Shue’s approach uses a technology called “containerization” that will be invisible to end users, but will change how they interact with search engines, news sites, online stores, and other types of websites. Instead of being given direct access to an actual webserver, as happens now, each user will interact with a temporary copy, or instance, of the server. When the session ends, that copy will be destroyed.
In essence, each web session will be isolated within its own container. If a user exploits a vulnerability and attacks the webserver by deploying a malware program, that program will disappear along with the container. Since the actual web server will not be infected, no other users will be harmed.
Shue said his technology will eliminate the vulnerabilities inherent in the current way websites operate, with every user having direct access and interaction with the web servers and software. Under a traditional setup, if hackers were to take advantage of a bug in that software, they could embed malware that could attack every subsequent visitor to that website. And for major sites, that could mean hundreds of thousands of users would be vulnerable.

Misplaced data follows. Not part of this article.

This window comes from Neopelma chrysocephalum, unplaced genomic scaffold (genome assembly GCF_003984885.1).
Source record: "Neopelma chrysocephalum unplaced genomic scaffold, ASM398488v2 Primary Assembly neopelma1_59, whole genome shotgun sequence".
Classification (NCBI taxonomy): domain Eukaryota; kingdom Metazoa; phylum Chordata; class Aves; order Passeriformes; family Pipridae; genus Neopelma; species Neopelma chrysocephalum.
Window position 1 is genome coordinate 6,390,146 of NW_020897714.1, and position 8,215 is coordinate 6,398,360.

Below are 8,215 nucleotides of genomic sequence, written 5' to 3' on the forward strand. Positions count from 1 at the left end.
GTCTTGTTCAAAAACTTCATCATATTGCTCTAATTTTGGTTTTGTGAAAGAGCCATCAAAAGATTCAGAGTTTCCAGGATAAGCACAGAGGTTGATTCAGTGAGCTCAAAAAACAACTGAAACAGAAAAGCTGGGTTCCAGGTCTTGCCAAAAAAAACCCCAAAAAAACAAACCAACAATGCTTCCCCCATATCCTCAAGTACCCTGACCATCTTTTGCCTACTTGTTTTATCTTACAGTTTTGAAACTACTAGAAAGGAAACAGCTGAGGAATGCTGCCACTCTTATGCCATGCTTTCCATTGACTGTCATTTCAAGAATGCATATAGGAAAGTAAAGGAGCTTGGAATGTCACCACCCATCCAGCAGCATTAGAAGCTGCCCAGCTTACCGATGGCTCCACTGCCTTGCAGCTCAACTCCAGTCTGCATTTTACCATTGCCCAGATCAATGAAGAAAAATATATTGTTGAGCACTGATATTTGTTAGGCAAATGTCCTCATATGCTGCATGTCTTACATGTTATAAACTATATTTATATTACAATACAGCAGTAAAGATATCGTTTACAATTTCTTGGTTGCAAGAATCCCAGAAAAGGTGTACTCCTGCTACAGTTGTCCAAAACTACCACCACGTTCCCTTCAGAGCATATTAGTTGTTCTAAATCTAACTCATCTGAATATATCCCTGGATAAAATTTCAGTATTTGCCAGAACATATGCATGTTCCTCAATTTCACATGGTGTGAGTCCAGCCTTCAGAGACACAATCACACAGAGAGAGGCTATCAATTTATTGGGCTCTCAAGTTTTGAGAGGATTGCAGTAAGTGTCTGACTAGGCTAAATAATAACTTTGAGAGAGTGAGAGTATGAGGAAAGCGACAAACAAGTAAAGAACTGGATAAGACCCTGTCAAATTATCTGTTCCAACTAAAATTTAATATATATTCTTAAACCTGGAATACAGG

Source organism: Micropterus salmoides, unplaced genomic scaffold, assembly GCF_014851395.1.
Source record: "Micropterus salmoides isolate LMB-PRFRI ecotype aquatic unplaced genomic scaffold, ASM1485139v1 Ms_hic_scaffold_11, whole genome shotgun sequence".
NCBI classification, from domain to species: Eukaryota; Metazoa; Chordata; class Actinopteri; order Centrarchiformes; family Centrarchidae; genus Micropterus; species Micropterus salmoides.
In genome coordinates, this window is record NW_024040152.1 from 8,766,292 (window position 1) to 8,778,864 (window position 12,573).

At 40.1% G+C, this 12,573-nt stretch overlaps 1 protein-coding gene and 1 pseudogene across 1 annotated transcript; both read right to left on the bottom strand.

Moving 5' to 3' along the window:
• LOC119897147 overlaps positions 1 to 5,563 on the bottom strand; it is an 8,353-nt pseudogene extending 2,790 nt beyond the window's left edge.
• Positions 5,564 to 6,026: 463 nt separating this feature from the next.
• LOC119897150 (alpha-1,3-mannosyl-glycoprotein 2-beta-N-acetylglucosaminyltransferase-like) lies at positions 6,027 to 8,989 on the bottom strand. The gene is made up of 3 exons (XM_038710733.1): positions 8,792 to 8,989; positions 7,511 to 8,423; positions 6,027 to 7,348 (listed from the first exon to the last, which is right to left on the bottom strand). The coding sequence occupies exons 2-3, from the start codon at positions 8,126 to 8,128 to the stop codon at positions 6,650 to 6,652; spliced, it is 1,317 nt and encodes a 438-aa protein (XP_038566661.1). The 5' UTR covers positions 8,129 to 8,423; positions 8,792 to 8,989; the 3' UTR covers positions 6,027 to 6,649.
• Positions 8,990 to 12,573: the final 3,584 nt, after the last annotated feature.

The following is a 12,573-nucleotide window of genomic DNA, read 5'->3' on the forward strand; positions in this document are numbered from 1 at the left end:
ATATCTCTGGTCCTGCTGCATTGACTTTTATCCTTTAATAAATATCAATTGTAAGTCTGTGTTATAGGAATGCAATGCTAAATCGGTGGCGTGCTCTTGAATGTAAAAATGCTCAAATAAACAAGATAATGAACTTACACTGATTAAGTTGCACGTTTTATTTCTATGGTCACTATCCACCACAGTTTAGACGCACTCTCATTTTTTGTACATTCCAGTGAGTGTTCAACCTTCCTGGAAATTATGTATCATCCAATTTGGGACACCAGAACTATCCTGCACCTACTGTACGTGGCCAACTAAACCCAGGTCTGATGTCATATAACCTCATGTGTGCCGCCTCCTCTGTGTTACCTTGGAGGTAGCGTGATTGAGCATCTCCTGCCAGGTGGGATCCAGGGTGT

“It will change how interactions happen on the back end, whether people are getting news or ordering sneakers online,” he said. “We assume software will probably never be bug-free, so let’s just accept that and create better security with these little containers. Nothing will look different to end users but they’ll be safer and the websites will be safer. With more than three billion people using the Internet, many of whom interact with user-facing servers multiple times a day, the project’s outcome can broadly impact society’s computer security.”